CAAS to test remote handling of flights at Changi Airport in $7 million trial

A smart digital tower, equipped with a range of assistive functionalities and features, should help enhance air traffic management and safety of runway and ground operations, and increase operational efficiencies at Changi Airport, the CAAS said.
A smart digital tower, equipped with a range of assistive functionalities and features, should help enhance air traffic management and safety of runway and ground operations, and increase operational efficiencies at Changi Airport, the CAAS said.PHOTO: ST FILE

SINGAPORE - Air traffic controllers at Changi Airport will soon be guiding planes to land and take off, without having to physically see the aircraft from a control tower. In theory, they can do so from Seletar or even Jurong.

This is part of a $7-million trial by the Civil Aviation Authority of Singapore (CAAS), to develop and test a smart digital tower prototype.

Awarding the contract to UK-based Air Traffic Management service provider NATS - which manages London's Heathrow airport - CAAS said on Tuesday (Nov21) that the trial will take about 22 months to complete. It is expected to start early next year.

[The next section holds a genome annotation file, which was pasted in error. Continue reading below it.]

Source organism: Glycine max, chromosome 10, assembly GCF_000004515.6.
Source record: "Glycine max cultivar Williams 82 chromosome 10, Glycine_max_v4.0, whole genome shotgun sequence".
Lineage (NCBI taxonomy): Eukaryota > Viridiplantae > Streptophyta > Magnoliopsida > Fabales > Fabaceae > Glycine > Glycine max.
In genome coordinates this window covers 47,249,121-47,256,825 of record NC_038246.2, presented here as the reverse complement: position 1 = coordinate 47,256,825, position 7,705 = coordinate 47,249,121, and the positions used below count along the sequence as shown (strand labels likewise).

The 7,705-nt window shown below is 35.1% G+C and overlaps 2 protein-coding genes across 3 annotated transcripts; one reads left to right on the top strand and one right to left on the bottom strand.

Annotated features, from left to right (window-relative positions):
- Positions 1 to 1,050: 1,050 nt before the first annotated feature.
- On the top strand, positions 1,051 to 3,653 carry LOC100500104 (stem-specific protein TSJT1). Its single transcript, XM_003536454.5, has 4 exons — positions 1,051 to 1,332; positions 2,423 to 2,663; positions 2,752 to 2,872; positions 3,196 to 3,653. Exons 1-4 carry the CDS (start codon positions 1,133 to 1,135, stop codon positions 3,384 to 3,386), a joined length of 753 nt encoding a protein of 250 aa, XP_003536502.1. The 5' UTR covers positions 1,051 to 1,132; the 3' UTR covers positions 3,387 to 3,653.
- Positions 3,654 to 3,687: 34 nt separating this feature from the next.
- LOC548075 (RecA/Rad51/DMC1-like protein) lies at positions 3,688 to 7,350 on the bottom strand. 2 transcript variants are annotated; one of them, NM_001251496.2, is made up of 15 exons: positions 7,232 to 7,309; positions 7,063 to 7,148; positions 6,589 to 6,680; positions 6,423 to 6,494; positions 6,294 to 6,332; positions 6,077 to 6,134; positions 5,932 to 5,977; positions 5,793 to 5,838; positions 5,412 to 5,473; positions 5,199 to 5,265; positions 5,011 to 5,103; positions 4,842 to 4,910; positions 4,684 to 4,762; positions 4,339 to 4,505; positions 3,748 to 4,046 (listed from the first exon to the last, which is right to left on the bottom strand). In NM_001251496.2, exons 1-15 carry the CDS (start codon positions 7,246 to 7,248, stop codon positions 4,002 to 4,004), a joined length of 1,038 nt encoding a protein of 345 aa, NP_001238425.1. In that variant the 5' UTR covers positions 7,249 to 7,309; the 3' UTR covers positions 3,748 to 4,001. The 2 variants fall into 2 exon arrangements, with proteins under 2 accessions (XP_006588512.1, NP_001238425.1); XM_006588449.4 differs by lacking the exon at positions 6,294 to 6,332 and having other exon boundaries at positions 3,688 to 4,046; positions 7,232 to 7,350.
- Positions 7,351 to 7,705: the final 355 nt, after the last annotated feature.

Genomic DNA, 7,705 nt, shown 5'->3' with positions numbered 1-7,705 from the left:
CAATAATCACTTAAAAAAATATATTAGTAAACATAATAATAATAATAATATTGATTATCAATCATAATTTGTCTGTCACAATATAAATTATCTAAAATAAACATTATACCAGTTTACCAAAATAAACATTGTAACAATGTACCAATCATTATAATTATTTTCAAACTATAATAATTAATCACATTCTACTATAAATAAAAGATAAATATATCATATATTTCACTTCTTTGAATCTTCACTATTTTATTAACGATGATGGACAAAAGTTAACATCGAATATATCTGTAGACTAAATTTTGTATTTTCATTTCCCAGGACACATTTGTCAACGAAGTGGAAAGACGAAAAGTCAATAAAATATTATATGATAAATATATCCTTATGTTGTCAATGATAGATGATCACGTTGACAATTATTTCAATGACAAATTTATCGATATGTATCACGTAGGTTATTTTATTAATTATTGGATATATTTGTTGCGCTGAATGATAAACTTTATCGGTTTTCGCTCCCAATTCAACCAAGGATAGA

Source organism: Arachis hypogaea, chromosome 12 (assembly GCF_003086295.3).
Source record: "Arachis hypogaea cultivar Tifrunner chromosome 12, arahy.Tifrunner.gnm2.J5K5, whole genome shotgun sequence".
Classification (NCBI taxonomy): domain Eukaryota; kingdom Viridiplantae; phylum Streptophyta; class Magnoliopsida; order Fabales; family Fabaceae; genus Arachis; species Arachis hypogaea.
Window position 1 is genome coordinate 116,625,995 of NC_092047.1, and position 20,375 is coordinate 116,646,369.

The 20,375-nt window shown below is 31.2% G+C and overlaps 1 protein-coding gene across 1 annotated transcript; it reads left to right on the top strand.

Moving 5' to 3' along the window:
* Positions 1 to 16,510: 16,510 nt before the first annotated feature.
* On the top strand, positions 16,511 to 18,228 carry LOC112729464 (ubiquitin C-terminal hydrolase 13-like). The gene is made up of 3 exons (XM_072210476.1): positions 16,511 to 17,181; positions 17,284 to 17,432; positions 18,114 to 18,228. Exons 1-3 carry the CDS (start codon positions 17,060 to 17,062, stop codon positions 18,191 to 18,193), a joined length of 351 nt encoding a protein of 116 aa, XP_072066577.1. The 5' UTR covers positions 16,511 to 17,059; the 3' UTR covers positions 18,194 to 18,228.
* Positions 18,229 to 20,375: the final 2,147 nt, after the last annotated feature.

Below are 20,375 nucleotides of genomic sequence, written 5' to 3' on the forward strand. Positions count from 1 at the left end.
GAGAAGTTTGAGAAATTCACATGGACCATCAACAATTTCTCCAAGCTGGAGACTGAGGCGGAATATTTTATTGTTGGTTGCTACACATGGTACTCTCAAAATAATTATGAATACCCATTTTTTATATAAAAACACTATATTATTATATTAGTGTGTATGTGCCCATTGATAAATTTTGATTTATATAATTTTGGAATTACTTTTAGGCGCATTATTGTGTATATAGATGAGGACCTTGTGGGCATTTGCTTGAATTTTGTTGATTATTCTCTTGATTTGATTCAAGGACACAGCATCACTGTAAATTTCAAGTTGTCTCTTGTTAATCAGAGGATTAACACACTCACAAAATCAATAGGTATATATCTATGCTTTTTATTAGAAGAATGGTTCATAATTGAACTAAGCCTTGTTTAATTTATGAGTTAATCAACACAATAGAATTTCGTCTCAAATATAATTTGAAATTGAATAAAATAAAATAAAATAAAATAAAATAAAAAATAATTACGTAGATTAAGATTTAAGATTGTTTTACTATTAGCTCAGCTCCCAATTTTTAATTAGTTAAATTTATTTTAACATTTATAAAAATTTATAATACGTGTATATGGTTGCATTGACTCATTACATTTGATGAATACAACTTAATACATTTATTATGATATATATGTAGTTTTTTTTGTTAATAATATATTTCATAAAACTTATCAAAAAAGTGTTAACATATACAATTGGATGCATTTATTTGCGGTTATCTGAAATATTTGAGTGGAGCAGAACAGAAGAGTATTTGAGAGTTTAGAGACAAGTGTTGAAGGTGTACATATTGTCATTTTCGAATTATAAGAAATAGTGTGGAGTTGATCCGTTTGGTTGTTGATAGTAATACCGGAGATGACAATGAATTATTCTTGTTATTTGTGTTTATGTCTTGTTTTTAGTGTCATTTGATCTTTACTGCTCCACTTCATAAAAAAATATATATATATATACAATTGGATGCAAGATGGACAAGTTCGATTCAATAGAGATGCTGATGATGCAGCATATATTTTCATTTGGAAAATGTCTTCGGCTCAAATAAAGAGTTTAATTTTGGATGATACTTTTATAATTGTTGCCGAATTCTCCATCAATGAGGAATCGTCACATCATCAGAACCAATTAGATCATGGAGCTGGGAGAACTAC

The authority will then evaluate the operational feasibility before determining if the technology is suited for a busy airport like Changi.

So far, only small airports have adopted the technology.

Ornskoldsvik, a small airport in Sweden, is the first airport in the world where all flights are controlled remotely.

Planes taking off or landing there are guided by air traffic controllers who are located nearly 170km away in the town of Sundsvall.

Other countries looking at remote towers include Hungary, Britain, the US and Germany.

A smart digital tower, equipped with a range of assistive functionalities and features, should help enhance air traffic management and safety of runway and ground operations, and increase operational efficiencies at Changi Airport, the CAAS said.

The awarded contract includes the set-up of multiple fixed-position cameras to feed live video images onto a large video wall. This will provide a similar view to what air traffic controllers currently see from a physical control tower.

The trial will also employ advanced camera and video stitching technologies that will enable better display of information. For instance, the video cameras can automatically pan, tilt, and zoom, to enable a closer look at objects and/or areas of interest.

CAAS director-general Kevin Shum, said: "In concert with Singapore's Smart Nation drive, we are leveraging digital technology to transform the aviation industry in Singapore in many different ways."

He said: "We are excited by the possibilities and remain committed to working with our industry partners to provide quality air traffic management services without compromising on safety and service levels."

The tender for the smart digital tower prototype was launched on Feb 28. It attracted three bids, which were evaluated based on a set of criteria, including technical expertise, company track record, and price competitiveness.